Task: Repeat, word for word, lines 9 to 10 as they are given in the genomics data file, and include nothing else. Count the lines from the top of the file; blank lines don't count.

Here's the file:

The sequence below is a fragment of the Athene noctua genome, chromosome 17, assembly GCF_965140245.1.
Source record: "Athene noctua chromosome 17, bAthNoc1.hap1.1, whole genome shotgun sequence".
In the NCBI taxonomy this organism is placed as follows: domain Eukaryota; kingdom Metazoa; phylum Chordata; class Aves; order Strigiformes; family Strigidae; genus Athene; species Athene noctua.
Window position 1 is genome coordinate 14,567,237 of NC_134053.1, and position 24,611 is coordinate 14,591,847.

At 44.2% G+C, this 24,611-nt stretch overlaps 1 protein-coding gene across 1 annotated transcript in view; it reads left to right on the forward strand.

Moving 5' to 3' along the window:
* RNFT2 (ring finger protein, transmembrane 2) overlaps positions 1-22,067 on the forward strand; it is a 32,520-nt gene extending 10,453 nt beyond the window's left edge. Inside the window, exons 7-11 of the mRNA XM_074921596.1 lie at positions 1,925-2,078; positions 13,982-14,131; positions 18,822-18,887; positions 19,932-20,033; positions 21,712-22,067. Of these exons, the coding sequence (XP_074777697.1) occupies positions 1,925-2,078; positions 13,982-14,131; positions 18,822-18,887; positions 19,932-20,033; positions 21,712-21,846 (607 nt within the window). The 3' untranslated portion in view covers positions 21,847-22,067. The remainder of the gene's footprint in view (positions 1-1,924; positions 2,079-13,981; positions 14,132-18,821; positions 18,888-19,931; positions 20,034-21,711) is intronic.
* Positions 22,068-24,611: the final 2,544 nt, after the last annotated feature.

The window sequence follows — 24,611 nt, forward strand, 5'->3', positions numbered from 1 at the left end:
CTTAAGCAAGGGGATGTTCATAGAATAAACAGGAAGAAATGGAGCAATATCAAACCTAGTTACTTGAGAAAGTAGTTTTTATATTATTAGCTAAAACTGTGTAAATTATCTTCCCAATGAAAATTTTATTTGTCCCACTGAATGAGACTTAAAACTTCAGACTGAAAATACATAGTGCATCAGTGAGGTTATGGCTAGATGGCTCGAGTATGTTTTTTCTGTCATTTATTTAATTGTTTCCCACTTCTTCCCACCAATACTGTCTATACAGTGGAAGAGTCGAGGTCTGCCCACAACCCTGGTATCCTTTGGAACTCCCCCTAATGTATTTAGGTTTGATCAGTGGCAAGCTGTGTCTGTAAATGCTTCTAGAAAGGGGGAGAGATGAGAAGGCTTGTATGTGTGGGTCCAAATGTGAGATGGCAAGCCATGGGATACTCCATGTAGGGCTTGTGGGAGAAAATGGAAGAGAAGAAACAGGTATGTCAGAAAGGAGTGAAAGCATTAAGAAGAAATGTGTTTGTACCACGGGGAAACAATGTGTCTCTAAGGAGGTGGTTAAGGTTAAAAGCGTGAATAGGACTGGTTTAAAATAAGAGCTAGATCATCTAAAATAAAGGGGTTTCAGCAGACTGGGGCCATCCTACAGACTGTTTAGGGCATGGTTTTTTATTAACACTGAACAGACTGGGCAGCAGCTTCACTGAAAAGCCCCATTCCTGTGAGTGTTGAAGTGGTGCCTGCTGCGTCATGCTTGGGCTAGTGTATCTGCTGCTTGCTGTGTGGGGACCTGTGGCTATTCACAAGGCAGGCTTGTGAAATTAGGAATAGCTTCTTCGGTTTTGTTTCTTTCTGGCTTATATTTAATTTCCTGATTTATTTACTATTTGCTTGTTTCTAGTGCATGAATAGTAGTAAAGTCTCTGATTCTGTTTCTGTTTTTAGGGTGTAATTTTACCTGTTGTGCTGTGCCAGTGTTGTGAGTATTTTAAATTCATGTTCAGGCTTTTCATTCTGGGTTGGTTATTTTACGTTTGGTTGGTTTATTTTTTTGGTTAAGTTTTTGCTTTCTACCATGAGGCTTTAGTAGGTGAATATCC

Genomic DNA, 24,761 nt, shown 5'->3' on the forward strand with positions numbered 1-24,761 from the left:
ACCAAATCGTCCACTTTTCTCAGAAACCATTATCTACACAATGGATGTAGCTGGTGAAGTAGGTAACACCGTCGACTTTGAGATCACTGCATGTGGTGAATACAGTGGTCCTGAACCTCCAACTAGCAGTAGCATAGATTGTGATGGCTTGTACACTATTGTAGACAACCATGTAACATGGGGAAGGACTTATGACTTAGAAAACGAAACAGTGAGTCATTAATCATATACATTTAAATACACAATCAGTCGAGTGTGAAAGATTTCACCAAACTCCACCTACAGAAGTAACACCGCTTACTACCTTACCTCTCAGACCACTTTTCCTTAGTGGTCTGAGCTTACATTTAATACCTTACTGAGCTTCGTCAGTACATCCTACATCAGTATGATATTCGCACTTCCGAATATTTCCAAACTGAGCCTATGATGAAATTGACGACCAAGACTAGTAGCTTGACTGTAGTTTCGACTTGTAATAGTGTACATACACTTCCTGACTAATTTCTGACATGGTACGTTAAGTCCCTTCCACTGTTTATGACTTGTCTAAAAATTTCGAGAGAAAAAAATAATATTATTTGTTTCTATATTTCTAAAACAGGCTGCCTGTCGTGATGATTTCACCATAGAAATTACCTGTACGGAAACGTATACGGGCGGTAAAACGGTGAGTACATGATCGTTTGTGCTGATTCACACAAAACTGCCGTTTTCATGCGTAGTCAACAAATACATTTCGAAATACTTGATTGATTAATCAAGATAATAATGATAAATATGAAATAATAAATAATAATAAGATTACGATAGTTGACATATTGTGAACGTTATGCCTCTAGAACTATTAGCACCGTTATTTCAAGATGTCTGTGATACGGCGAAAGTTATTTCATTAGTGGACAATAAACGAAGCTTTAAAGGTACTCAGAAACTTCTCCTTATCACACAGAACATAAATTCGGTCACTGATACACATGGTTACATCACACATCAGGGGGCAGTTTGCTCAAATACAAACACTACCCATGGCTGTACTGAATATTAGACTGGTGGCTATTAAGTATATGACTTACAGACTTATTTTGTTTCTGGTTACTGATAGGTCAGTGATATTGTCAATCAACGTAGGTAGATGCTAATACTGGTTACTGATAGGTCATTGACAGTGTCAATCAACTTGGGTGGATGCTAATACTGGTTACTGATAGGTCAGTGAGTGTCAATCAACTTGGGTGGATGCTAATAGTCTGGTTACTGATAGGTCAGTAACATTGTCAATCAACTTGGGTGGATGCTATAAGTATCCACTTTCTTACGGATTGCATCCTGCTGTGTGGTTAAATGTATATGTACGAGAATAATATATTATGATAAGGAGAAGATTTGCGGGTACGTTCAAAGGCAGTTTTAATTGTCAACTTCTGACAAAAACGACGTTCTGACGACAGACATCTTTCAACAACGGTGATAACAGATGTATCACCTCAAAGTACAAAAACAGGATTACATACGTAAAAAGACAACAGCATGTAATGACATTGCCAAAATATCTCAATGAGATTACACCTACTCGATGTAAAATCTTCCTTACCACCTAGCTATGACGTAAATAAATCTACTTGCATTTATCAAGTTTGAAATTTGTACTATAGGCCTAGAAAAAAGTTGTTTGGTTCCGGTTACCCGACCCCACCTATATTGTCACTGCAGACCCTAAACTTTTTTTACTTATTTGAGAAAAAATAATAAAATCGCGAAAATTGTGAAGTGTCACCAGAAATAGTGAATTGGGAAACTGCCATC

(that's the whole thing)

The window sequence follows — 24,611 nt, forward strand, 5'->3', positions numbered from 1 at the left end:
CTTAAGCAAGGGGATGTTCATAGAATAAACAGGAAGAAATGGAGCAATATCAAACCTAGTTACTTGAGAAAGTAGTTTTTATATTATTAGCTAAAACTGTGTAAATTATCTTCCCAATGAAAATTTTATTTGTCCCACTGAATGAGACTTAAAACTTCAGACTGAAAATACATAGTGCATCAGTGAGGTTATGGCTAGATGGCTCGAGTATGTTTTTTCTGTCATTTATTTAATTGTTTCCCACTTCTTCCCACCAATACTGTCTATACAGTGGAAGAGTCGAGGTCTGCCCACAACCCTGGTATCCTTTGGAACTCCCCCTAATGTATTTAGGTTTGATCAGTGGCAAGCTGTGTCTGTAAATGCTTCTAGAAAGGGGGAGAGATGAGAAGGCTTGTATGTGTGGGTCCAAATGTGAGATGGCAAGCCATGGGATACTCCATGTAGGGCTTGTGGGAGAAAATGGAAGAGAAGAAACAGGTATGTCAGAAAGGAGTGAAAGCATTAAGAAGAAATGTGTTTGTACCACGGGGAAACAATGTGTCTCTAAGGAGGTGGTTAAGGTTAAAAGCGTGAATAGGACTGGTTTAAAATAAGAGCTAGATCATCTAAAATAAAGGGGTTTCAGCAGACTGGGGCCATCCTACAGACTGTTTAGGGCATGGTTTTTTATTAACACTGAACAGACTGGGCAGCAGCTTCACTGAAAAGCCCCATTCCTGTGAGTGTTGAAGTGGTGCCTGCTGCGTCATGCTTGGGCTAGTGTATCTGCTGCTTGCTGTGTGGGGACCTGTGGCTATTCACAAGGCAGGCTTGTGAAATTAGGAATAGCTTCTTCGGTTTTGTTTCTTTCTGGCTTATATTTAATTTCCTGATTTATTTACTATTTGCTTGTTTCTAGTGCATGAATAGTAGTAAAGTCTCTGATTCTGTTTCTGTTTTTAGGGTGTAATTTTACCTGTTGTGCTGTGCCAGTGTTGTGAGTATTTTAAATTCATGTTCAGGCTTTTCATTCTGGGTTGGTTATTTTACGTTTGGTTGGTTTATTTTTTTGGTTAAGTTTTTGCTTTCTACCATGAGGCTTTAGTAGGTGAATATCC